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‘Scapegoated’ BBC tech boss calls foul, kicks off unfair sacking tribunal

CTO suspended amid £125m DMI teardown hits back at broadcaster

Internet Security Threat Report 2014

The BBC’s former technology chief John Linwood claims he was made a scapegoat for the collapse of the Digital Media Initiative – the corporation’s £125m media sharing and archiving project that was axed a year ago with nothing to show for it.

Linwood was placed on gardening leave (on full £287,000 pa pay) as the project was put out of its misery, and is now pursuing the broadcaster for unfair dismissal.

He may have a point. The Digital Media Initiative (DMI) ran for six years, initially by Siemens under contract before it was taken in-house at the BBC – and later scrapped by the corporation's trust.

To say it was a major project within the broadcaster is an understatement, yet the only head to roll so far has been Linwood’s.

The DMI inquest turned into a very British circular firing squad – with everyone blaming everyone else. The BBC Trust said it was not kept up to date on the digi-shambles by executives, who for their part claimed they weren’t kept up to date by their own management teams and, in any case, the BBC Trust apparently didn’t ask for progress reports.

According to The Guardian on Tuesday, Linwood has claimed he was told he could resign or face dismissal from disciplinary action just 10 days before the abandonment of DMI was formally announced by the BBC Director-General Tony Hall.

Linwood will call former BBC chief operating officer Caroline Thomson as a witness in his employment tribunal, which opened this week. Linwood alleges he was unfairly sacked.

"He has been made a scapegoat for the BBC's decision to scrap its Digital Media Initiative," wrote Stuart Ritchie QC, representing Linwood, in a submission to the tribunal panel in central London.

"The heat has thereby been taken off everyone else who might have been subject of questions as to why the DMI project is not proceeding and difficult questions have thereby been avoided."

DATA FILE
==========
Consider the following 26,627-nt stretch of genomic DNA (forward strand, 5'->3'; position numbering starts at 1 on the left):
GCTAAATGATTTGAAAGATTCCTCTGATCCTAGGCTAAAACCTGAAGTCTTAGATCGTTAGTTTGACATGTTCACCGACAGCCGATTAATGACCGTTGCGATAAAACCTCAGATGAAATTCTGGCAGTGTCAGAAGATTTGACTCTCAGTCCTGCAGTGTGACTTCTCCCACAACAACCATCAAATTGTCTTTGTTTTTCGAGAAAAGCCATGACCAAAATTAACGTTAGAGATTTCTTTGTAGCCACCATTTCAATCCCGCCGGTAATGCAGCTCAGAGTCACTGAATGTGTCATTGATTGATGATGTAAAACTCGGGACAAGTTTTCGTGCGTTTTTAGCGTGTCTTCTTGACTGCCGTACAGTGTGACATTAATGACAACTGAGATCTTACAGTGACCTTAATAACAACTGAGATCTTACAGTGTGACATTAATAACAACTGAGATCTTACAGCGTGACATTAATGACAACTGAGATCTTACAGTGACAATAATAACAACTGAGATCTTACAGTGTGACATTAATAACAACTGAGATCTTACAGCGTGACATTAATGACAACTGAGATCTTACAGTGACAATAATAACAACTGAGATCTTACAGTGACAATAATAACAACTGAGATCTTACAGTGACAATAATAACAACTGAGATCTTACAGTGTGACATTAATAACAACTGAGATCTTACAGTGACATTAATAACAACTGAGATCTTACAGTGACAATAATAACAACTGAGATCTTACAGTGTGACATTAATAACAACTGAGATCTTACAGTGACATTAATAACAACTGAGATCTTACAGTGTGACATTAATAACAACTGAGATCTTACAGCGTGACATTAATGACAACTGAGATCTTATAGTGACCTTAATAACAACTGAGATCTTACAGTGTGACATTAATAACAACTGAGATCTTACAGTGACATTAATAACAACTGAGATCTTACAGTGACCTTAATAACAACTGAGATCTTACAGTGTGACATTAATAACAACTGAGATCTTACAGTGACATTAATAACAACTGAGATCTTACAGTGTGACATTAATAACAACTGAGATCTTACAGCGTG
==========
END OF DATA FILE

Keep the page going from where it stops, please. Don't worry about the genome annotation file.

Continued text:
According to reports, the BBC, in its initial argument submitted to the tribunal, claimed: "[Linwood] had been responsible for £94m of expenditure which had little value to the BBC and he had continued to fail to take any responsibility for the failure of DMI in full or in part."

Leaving aside the issue of Linwood’s part in the DMI fiasco, it’s extraordinary no one else has carried the can for the prestigious project – which was one of the BBC’s seven strategic untouchables alongside the relocation of staff and studios to Salford.

In January this year, the UK's National Audit Office published the results of a postmortem examination that revealed nobody was really in charge of DMI – so nobody took the blame.

Yet three bodies – the BBC finance committee, the BBC executive and the BBC Trust (nominally a watchdog that acts on behalf of licence-fee payers but is really the old BBC Board of Governors with limited powers and a W1A-ish politically correct makeover) – all kept the DMI rolling along the tracks in 2010 despite warnings it was going nowhere. Between early 2011 and mid-2012 nobody enquired as to how it was doing, and on it went until it was canned in May 2013.

Amazingly, while picking through the aftermath of the DMI wreckage in December 2013, the National Audit Office was not given access to an early independent assessment of the initiative, carried out by Accenture in 2010, because the BBC refused to let the government watchdog see it.

If future digi-shambles are to be avoided before they clock up nine-figure sums, perhaps the BBC ought to be less Soviet and more transparent. The tribunal continues. ®

Bootnotes

BBC Trust chairman Lord Patten last night announced he has stepped down from the oversight panel for health reasons after three years in the top role.

And that assessment in 2010 is not to be confused with a technical review, carried out in 2013 by Accenture, which the BBC published on the same day the audit office published its final report on 28 January, 2014.

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